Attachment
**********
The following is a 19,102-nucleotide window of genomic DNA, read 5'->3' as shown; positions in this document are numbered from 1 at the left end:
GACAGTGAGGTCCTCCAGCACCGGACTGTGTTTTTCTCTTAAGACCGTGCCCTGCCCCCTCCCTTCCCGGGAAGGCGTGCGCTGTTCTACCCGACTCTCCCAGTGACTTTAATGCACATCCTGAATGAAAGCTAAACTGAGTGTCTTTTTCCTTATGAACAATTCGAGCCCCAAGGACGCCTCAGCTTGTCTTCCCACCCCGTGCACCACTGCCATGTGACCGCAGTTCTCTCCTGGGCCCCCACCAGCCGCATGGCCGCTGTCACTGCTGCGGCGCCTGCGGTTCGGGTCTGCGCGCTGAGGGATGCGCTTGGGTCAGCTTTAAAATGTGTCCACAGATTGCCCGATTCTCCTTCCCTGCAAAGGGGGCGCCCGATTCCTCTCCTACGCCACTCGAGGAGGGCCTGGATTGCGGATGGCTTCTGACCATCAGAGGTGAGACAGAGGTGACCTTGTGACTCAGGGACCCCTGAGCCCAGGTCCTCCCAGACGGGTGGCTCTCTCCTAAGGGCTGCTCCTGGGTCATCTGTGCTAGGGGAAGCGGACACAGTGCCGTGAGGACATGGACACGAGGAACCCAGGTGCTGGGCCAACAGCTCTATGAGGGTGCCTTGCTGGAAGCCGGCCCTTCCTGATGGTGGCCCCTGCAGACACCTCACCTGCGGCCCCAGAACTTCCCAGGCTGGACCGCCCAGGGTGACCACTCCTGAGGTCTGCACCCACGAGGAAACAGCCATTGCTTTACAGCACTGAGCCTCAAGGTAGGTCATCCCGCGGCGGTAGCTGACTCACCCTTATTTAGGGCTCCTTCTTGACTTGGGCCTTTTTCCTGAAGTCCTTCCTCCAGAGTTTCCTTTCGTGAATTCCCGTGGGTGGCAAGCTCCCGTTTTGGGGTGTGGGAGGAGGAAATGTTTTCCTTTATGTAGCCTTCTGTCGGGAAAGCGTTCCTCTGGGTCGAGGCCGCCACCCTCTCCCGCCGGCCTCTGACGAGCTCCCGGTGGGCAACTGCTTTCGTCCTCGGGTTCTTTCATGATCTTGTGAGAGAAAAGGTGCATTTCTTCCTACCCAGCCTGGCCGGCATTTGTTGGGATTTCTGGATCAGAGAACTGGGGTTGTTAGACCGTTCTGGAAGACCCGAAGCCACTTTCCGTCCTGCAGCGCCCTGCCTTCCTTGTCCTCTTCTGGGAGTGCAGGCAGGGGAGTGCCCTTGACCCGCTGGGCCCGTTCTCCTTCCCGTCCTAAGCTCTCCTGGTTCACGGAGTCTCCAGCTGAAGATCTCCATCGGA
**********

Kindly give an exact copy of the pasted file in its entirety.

The following is a 19,102-nucleotide window of genomic DNA, read 5'->3' as shown; positions in this document are numbered from 1 at the left end:
GACAGTGAGGTCCTCCAGCACCGGACTGTGTTTTTCTCTTAAGACCGTGCCCTGCCCCCTCCCTTCCCGGGAAGGCGTGCGCTGTTCTACCCGACTCTCCCAGTGACTTTAATGCACATCCTGAATGAAAGCTAAACTGAGTGTCTTTTTCCTTATGAACAATTCGAGCCCCAAGGACGCCTCAGCTTGTCTTCCCACCCCGTGCACCACTGCCATGTGACCGCAGTTCTCTCCTGGGCCCCCACCAGCCGCATGGCCGCTGTCACTGCTGCGGCGCCTGCGGTTCGGGTCTGCGCGCTGAGGGATGCGCTTGGGTCAGCTTTAAAATGTGTCCACAGATTGCCCGATTCTCCTTCCCTGCAAAGGGGGCGCCCGATTCCTCTCCTACGCCACTCGAGGAGGGCCTGGATTGCGGATGGCTTCTGACCATCAGAGGTGAGACAGAGGTGACCTTGTGACTCAGGGACCCCTGAGCCCAGGTCCTCCCAGACGGGTGGCTCTCTCCTAAGGGCTGCTCCTGGGTCATCTGTGCTAGGGGAAGCGGACACAGTGCCGTGAGGACATGGACACGAGGAACCCAGGTGCTGGGCCAACAGCTCTATGAGGGTGCCTTGCTGGAAGCCGGCCCTTCCTGATGGTGGCCCCTGCAGACACCTCACCTGCGGCCCCAGAACTTCCCAGGCTGGACCGCCCAGGGTGACCACTCCTGAGGTCTGCACCCACGAGGAAACAGCCATTGCTTTACAGCACTGAGCCTCAAGGTAGGTCATCCCGCGGCGGTAGCTGACTCACCCTTATTTAGGGCTCCTTCTTGACTTGGGCCTTTTTCCTGAAGTCCTTCCTCCAGAGTTTCCTTTCGTGAATTCCCGTGGGTGGCAAGCTCCCGTTTTGGGGTGTGGGAGGAGGAAATGTTTTCCTTTATGTAGCCTTCTGTCGGGAAAGCGTTCCTCTGGGTCGAGGCCGCCACCCTCTCCCGCCGGCCTCTGACGAGCTCCCGGTGGGCAACTGCTTTCGTCCTCGGGTTCTTTCATGATCTTGTGAGAGAAAAGGTGCATTTCTTCCTACCCAGCCTGGCCGGCATTTGTTGGGATTTCTGGATCAGAGAACTGGGGTTGTTAGACCGTTCTGGAAGACCCGAAGCCACTTTCCGTCCTGCAGCGCCCTGCCTTCCTTGTCCTCTTCTGGGAGTGCAGGCAGGGGAGTGCCCTTGACCCGCTGGGCCCGTTCTCCTTCCCGTCCTAAGCTCTCCTGGTTCACGGAGTCTCCAGCTGAAGATCTCCATCGGA